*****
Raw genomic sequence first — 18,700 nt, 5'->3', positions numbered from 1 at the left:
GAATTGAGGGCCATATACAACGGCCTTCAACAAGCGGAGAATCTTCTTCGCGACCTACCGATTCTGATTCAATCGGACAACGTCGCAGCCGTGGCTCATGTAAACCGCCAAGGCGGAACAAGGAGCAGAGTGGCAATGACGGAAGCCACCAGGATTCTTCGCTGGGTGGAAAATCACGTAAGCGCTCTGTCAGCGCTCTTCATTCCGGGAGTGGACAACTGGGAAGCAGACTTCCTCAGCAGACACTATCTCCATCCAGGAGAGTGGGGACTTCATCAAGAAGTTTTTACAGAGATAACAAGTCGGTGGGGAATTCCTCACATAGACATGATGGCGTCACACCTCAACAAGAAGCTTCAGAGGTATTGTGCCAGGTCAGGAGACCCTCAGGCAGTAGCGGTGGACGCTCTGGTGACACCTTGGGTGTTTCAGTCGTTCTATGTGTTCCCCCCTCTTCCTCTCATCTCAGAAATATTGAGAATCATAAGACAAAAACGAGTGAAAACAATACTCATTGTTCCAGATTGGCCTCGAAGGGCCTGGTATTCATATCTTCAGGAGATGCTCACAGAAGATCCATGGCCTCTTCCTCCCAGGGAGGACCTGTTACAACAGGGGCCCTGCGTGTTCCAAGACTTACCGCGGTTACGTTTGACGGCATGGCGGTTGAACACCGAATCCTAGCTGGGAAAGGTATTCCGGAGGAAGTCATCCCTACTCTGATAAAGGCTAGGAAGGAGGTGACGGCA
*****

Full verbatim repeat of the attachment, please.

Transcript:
Raw genomic sequence first — 18,700 nt, 5'->3', positions numbered from 1 at the left:
GAATTGAGGGCCATATACAACGGCCTTCAACAAGCGGAGAATCTTCTTCGCGACCTACCGATTCTGATTCAATCGGACAACGTCGCAGCCGTGGCTCATGTAAACCGCCAAGGCGGAACAAGGAGCAGAGTGGCAATGACGGAAGCCACCAGGATTCTTCGCTGGGTGGAAAATCACGTAAGCGCTCTGTCAGCGCTCTTCATTCCGGGAGTGGACAACTGGGAAGCAGACTTCCTCAGCAGACACTATCTCCATCCAGGAGAGTGGGGACTTCATCAAGAAGTTTTTACAGAGATAACAAGTCGGTGGGGAATTCCTCACATAGACATGATGGCGTCACACCTCAACAAGAAGCTTCAGAGGTATTGTGCCAGGTCAGGAGACCCTCAGGCAGTAGCGGTGGACGCTCTGGTGACACCTTGGGTGTTTCAGTCGTTCTATGTGTTCCCCCCTCTTCCTCTCATCTCAGAAATATTGAGAATCATAAGACAAAAACGAGTGAAAACAATACTCATTGTTCCAGATTGGCCTCGAAGGGCCTGGTATTCATATCTTCAGGAGATGCTCACAGAAGATCCATGGCCTCTTCCTCCCAGGGAGGACCTGTTACAACAGGGGCCCTGCGTGTTCCAAGACTTACCGCGGTTACGTTTGACGGCATGGCGGTTGAACACCGAATCCTAGCTGGGAAAGGTATTCCGGAGGAAGTCATCCCTACTCTGATAAAGGCTAGGAAGGAGGTGACGGCA